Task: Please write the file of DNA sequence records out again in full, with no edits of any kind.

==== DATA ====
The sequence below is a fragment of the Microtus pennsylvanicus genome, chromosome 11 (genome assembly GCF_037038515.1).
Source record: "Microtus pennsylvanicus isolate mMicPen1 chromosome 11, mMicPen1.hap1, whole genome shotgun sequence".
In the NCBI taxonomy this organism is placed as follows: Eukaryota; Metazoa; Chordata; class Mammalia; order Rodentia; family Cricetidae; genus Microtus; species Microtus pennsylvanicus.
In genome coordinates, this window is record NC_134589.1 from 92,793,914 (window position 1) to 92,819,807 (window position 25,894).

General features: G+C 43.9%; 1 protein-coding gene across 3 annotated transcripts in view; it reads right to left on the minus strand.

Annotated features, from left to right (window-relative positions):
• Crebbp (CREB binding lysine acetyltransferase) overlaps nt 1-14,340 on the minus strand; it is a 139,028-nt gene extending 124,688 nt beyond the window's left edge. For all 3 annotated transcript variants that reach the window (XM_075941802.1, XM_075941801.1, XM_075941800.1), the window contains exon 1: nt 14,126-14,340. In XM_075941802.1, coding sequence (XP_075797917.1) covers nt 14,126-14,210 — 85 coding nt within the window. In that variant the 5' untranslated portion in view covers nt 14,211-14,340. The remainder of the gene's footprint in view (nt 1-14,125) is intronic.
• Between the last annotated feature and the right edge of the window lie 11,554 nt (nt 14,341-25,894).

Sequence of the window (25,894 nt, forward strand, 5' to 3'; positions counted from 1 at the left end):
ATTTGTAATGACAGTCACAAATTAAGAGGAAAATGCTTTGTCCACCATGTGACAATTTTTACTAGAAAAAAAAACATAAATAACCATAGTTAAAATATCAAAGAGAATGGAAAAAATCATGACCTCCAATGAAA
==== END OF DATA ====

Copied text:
The sequence below is a fragment of the Microtus pennsylvanicus genome, chromosome 11 (genome assembly GCF_037038515.1).
Source record: "Microtus pennsylvanicus isolate mMicPen1 chromosome 11, mMicPen1.hap1, whole genome shotgun sequence".
In the NCBI taxonomy this organism is placed as follows: Eukaryota; Metazoa; Chordata; class Mammalia; order Rodentia; family Cricetidae; genus Microtus; species Microtus pennsylvanicus.
In genome coordinates, this window is record NC_134589.1 from 92,793,914 (window position 1) to 92,819,807 (window position 25,894).

General features: G+C 43.9%; 1 protein-coding gene across 3 annotated transcripts in view; it reads right to left on the minus strand.

Annotated features, from left to right (window-relative positions):
• Crebbp (CREB binding lysine acetyltransferase) overlaps nt 1-14,340 on the minus strand; it is a 139,028-nt gene extending 124,688 nt beyond the window's left edge. For all 3 annotated transcript variants that reach the window (XM_075941802.1, XM_075941801.1, XM_075941800.1), the window contains exon 1: nt 14,126-14,340. In XM_075941802.1, coding sequence (XP_075797917.1) covers nt 14,126-14,210 — 85 coding nt within the window. In that variant the 5' untranslated portion in view covers nt 14,211-14,340. The remainder of the gene's footprint in view (nt 1-14,125) is intronic.
• Between the last annotated feature and the right edge of the window lie 11,554 nt (nt 14,341-25,894).

Sequence of the window (25,894 nt, forward strand, 5' to 3'; positions counted from 1 at the left end):
ATTTGTAATGACAGTCACAAATTAAGAGGAAAATGCTTTGTCCACCATGTGACAATTTTTACTAGAAAAAAAAACATAAATAACCATAGTTAAAATATCAAAGAGAATGGAAAAAATCATGACCTCCAATGAAA